Quito, Sep 21 (EFE).- Ecuador’s interior minister on Wednesday announced the intensification of the search for police lieutenant Germán Cáceres, the main suspect in the alleged murder of his wife who disappeared after visiting him in a police training school and whose remains have now been found.
At a press conference at Quito’s Higher Police School, from where the lawyer disappeared, Patricio Carrillo said that human remains found on a hill near the police compound on Wednesday are 99.9 percent lawyer María Belén Bernal’s, according to the initial forensic results.
The minister, who refused to accept that the case was a state or institutional crime, said that the death of the lawyer was “an act committed by an irrational person” who was prevented neither by cadets nor officers at the scene.
“This pain we feel does not allow us to leave for later” any details of the investigation, the minister added at the press conference in which he was accompanied by other police officers, including the commander general, Fausto Salinas.
Carrillo said that he has asked the prosecutor’s office to link to the investigation 12 officers that have already been probed and who have claimed to have heard the victim’s cries for help.
Their preventive detention has also been requested as there is enough evidence to link them, either by action or omission, to the alleged crime, the minister added.
Although he clarified that the prosecutor’s office was heading the investigation and thereby in charge of putting together the criminal matters of the process, Carrillo said that the case was about an “involuntary disappearance that ended in death,” which could also be considered “femicide.”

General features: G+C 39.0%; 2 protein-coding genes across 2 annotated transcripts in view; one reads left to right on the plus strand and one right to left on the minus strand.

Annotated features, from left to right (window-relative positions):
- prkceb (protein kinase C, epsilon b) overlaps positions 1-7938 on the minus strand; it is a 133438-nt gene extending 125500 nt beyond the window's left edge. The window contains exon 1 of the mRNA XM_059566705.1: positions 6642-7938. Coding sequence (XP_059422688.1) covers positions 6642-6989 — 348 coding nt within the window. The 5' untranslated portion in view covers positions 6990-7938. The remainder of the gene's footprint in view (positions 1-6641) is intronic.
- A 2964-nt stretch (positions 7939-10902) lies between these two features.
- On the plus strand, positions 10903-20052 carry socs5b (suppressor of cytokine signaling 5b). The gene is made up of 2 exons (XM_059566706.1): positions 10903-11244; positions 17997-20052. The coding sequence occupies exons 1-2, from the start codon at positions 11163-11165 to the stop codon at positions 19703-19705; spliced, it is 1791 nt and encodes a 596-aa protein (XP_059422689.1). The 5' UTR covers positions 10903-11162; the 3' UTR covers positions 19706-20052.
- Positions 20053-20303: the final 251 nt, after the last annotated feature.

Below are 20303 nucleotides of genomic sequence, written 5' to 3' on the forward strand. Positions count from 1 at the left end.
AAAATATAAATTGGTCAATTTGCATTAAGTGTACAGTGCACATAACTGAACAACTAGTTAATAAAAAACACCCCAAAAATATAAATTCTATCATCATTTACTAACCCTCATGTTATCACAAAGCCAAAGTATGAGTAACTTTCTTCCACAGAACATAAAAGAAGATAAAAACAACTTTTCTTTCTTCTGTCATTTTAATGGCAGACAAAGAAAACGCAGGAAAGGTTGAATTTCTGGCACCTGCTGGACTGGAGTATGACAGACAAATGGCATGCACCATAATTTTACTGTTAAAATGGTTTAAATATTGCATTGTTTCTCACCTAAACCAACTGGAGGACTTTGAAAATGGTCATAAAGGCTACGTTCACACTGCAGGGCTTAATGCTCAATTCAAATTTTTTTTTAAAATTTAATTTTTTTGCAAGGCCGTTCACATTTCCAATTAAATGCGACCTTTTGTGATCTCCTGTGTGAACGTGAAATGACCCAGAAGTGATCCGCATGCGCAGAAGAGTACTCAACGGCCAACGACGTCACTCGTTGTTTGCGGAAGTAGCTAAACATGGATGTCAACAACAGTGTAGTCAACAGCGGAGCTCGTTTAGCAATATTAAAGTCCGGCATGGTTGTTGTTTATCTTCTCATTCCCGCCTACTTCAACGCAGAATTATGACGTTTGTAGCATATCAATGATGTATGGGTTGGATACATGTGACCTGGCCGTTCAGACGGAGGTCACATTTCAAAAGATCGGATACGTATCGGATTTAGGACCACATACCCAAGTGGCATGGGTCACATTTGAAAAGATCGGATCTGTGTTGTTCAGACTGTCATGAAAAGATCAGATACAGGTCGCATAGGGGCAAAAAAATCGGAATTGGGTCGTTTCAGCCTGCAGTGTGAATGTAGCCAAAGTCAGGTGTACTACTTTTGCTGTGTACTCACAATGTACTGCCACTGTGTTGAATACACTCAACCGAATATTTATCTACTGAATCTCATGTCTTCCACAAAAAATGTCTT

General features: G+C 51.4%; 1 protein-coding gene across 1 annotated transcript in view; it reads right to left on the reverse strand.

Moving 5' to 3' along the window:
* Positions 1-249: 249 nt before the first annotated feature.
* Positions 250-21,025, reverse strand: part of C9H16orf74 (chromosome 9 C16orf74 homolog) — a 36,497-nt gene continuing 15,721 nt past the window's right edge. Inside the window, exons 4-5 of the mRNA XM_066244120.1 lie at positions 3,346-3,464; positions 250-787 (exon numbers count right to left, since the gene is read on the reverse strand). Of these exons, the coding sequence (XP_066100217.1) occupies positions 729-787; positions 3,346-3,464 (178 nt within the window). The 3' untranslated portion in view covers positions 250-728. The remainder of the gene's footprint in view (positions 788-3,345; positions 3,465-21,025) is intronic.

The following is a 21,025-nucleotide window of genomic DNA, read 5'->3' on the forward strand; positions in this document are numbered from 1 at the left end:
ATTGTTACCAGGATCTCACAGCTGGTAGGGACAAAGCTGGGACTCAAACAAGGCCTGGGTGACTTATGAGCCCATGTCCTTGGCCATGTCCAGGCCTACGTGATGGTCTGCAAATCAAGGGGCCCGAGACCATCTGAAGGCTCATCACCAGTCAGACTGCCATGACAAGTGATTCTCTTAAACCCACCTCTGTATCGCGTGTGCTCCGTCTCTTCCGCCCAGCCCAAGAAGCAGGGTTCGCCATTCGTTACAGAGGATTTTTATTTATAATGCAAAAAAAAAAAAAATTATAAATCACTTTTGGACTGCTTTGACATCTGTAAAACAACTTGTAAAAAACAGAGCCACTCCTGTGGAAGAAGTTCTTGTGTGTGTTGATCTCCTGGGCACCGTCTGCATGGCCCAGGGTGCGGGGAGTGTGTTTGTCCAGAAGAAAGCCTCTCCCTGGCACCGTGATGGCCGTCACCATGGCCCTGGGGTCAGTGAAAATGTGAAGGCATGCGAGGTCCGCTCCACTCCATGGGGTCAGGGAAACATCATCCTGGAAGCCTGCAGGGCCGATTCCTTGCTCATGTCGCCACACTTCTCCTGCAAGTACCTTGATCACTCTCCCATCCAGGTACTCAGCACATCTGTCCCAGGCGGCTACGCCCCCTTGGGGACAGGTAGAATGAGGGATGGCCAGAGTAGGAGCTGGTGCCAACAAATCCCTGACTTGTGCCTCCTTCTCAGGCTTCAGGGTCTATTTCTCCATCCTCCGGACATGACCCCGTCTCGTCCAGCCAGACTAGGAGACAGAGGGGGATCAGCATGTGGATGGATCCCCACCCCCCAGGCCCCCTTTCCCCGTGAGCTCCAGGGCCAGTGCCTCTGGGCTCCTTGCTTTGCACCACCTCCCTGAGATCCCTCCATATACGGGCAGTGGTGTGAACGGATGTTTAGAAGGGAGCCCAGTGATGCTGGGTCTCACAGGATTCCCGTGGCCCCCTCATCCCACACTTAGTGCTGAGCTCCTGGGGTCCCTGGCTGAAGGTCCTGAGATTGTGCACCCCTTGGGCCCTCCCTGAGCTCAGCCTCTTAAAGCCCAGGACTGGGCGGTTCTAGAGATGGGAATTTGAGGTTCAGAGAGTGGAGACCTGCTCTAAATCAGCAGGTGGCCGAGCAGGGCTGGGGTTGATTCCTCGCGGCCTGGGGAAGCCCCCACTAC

Responding to claims that the case amounted to a state crime or a crime against humanity, the minister denied that the police as an institution was involved but added that the relevant judicial authorities would be respected.
Bernal’s mother, Elizabeth Otavalo, who went to the forensic police department to verify the remains found on Wednesday near the police school, asked the academic institutions for help in uncovering the truth.
Otavalo also sent a strong message to President Guillermo Lasso, who was the first to report the discovery of Bernal’s remains.
“President, I demand justice. This is a crime that happened at the police training school. My daughter was taken from me by a fugitive police serviceman. I ask the universities for support in legal medical examinations. I need to know the truth,” she added.
After the minister’s press conference, a large group of people gathered outside the police school to condemn the authorities’ attitude with regard to the case.
“Out, Carrillo, out!” shouted the protesters, who have been with Bernal’s family since her disappearance came to light.
“There they are, those are the ones who take care of the nation,” was another of the slogans shouted by the crowd, especially activists from feminist groups.
The Bernal case became known after her family reported that they had not heard from her since Sep. 11, when she went to the police school, where her husband worked as an instructor.
The prosecutor’s office took a first statement from Cáceres but released him as they did not find sufficient evidence to order his preventive detention. Cáceres fled after giving the statement and remains a fugitive.
According to Bernal’s mother, during early investigations, her daughter’s phone, purse, wallet and shoe were found “at the training school, under some stairs.” EFE